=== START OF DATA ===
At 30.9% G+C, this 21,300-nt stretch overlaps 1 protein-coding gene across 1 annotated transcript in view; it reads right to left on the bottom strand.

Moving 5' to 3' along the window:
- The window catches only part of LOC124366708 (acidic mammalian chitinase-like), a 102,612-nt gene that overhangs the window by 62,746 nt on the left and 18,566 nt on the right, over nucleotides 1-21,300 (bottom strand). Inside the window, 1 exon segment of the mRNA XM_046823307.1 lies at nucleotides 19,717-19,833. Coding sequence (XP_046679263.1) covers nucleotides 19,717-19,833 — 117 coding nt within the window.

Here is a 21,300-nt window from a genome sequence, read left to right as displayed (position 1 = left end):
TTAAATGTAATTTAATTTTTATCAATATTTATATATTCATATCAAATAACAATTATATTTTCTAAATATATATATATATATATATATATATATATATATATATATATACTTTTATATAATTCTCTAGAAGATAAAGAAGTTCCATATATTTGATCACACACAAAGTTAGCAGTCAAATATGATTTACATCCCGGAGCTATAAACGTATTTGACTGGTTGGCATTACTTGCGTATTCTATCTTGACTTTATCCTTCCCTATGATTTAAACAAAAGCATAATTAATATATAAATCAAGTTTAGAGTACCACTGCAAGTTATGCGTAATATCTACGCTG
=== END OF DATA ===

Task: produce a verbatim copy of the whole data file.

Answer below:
At 30.9% G+C, this 21,300-nt stretch overlaps 1 protein-coding gene across 1 annotated transcript in view; it reads right to left on the bottom strand.

Moving 5' to 3' along the window:
- The window catches only part of LOC124366708 (acidic mammalian chitinase-like), a 102,612-nt gene that overhangs the window by 62,746 nt on the left and 18,566 nt on the right, over nucleotides 1-21,300 (bottom strand). Inside the window, 1 exon segment of the mRNA XM_046823307.1 lies at nucleotides 19,717-19,833. Coding sequence (XP_046679263.1) covers nucleotides 19,717-19,833 — 117 coding nt within the window.

Here is a 21,300-nt window from a genome sequence, read left to right as displayed (position 1 = left end):
TTAAATGTAATTTAATTTTTATCAATATTTATATATTCATATCAAATAACAATTATATTTTCTAAATATATATATATATATATATATATATATATATATATATATATACTTTTATATAATTCTCTAGAAGATAAAGAAGTTCCATATATTTGATCACACACAAAGTTAGCAGTCAAATATGATTTACATCCCGGAGCTATAAACGTATTTGACTGGTTGGCATTACTTGCGTATTCTATCTTGACTTTATCCTTCCCTATGATTTAAACAAAAGCATAATTAATATATAAATCAAGTTTAGAGTACCACTGCAAGTTATGCGTAATATCTACGCTG